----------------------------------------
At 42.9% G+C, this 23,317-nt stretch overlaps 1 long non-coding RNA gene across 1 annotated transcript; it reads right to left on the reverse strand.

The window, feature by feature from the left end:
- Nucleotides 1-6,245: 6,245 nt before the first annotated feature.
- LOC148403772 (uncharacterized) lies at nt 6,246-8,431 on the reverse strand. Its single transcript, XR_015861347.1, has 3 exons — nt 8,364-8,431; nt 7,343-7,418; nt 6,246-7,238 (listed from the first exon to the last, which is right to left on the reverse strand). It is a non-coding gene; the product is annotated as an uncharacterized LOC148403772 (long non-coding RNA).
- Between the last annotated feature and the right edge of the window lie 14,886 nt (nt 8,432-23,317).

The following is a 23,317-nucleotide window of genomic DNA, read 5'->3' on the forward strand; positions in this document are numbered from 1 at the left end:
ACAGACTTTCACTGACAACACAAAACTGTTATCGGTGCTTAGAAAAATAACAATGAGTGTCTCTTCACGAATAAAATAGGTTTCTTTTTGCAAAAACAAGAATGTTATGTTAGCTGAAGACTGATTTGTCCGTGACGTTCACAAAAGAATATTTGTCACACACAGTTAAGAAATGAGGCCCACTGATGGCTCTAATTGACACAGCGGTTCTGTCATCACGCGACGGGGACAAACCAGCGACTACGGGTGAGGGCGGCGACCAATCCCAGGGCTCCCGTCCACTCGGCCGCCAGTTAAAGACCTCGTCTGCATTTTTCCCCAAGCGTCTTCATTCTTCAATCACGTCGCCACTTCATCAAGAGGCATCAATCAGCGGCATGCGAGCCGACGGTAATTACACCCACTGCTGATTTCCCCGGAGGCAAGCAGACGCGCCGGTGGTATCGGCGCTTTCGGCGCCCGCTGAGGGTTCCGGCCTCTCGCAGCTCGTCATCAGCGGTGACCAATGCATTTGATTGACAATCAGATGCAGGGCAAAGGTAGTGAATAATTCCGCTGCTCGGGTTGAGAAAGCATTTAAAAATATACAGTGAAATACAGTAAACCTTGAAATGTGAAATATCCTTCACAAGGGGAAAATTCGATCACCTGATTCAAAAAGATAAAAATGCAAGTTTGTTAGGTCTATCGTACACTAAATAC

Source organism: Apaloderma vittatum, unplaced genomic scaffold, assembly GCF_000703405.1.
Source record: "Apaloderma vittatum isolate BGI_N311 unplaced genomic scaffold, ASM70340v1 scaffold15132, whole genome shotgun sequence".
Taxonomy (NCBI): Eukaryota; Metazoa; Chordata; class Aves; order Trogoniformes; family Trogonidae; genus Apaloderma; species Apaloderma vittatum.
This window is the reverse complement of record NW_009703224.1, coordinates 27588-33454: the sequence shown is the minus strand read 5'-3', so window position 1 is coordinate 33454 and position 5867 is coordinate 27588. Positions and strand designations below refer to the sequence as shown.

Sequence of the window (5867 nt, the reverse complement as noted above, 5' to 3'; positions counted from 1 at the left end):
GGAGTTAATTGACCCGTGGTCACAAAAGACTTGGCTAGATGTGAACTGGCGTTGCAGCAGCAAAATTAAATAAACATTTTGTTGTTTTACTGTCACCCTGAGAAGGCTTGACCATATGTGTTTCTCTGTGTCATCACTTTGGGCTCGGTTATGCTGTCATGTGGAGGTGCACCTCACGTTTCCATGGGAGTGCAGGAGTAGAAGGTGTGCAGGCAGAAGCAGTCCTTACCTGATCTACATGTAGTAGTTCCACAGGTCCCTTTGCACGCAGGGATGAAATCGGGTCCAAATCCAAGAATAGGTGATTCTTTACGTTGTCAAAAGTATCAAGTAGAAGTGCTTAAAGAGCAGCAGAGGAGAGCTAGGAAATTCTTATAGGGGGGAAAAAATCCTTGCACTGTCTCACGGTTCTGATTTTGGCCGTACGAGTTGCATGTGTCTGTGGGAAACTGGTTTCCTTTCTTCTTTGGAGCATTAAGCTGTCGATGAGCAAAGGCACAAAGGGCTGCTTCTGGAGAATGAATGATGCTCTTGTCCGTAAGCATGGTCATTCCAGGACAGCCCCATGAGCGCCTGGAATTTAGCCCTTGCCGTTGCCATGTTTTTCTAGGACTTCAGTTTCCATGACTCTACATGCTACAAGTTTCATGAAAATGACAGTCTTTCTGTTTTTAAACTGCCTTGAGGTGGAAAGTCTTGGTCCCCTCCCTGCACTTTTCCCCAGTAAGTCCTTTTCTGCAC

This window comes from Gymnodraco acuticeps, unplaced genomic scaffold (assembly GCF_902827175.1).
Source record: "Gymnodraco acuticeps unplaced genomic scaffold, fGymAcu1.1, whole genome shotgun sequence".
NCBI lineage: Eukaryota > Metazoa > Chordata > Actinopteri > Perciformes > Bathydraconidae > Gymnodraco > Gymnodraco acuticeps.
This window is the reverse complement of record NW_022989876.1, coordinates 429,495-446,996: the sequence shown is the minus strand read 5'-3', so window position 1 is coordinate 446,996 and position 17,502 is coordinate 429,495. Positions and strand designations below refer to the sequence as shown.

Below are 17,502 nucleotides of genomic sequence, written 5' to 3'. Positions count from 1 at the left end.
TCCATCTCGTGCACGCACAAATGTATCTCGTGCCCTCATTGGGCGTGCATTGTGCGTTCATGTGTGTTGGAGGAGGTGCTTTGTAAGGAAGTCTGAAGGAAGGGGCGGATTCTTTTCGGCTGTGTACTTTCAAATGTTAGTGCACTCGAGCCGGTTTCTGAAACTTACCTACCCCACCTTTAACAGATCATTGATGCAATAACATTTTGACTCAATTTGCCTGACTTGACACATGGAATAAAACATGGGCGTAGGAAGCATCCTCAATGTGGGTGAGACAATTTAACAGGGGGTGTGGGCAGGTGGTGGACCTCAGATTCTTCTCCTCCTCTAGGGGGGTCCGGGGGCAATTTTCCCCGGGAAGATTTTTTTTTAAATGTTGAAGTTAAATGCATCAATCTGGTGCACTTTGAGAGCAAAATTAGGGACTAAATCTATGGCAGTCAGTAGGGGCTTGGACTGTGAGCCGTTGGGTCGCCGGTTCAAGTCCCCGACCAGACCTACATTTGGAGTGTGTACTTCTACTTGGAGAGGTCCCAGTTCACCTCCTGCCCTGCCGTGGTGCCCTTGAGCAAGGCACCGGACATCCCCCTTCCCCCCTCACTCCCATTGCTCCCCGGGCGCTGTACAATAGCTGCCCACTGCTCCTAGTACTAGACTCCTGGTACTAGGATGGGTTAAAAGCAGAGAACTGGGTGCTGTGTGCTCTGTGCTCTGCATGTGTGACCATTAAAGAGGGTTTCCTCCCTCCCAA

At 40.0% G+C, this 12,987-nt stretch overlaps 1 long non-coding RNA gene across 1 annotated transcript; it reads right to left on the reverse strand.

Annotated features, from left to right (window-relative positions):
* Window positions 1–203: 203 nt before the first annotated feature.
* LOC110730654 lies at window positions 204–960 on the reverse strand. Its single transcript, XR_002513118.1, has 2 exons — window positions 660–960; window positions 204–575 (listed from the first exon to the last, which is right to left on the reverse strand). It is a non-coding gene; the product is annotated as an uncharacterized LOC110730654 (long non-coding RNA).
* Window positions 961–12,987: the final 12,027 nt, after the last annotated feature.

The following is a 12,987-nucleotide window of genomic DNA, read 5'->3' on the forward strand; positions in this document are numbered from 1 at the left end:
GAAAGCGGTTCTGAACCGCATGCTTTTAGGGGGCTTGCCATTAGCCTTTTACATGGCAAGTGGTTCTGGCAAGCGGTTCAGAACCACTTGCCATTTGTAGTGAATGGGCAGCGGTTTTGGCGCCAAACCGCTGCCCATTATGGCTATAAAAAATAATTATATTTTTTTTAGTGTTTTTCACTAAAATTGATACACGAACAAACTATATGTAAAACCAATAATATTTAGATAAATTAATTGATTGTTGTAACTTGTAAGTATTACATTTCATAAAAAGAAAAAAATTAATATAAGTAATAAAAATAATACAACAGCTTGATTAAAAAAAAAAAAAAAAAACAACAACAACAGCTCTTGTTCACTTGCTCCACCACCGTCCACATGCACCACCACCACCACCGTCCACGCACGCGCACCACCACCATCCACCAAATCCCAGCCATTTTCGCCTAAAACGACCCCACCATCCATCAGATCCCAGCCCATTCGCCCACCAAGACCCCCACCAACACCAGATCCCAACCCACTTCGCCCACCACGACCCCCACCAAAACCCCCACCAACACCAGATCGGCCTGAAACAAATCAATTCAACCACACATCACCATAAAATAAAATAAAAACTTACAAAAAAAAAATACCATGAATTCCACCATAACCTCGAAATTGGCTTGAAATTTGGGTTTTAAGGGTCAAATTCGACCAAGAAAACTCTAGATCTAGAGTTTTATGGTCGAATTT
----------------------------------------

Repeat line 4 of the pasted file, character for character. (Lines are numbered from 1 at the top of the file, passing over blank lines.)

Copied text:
- LOC148403772 (uncharacterized) lies at nt 6,246-8,431 on the reverse strand. Its single transcript, XR_015861347.1, has 3 exons — nt 8,364-8,431; nt 7,343-7,418; nt 6,246-7,238 (listed from the first exon to the last, which is right to left on the reverse strand). It is a non-coding gene; the product is annotated as an uncharacterized LOC148403772 (long non-coding RNA).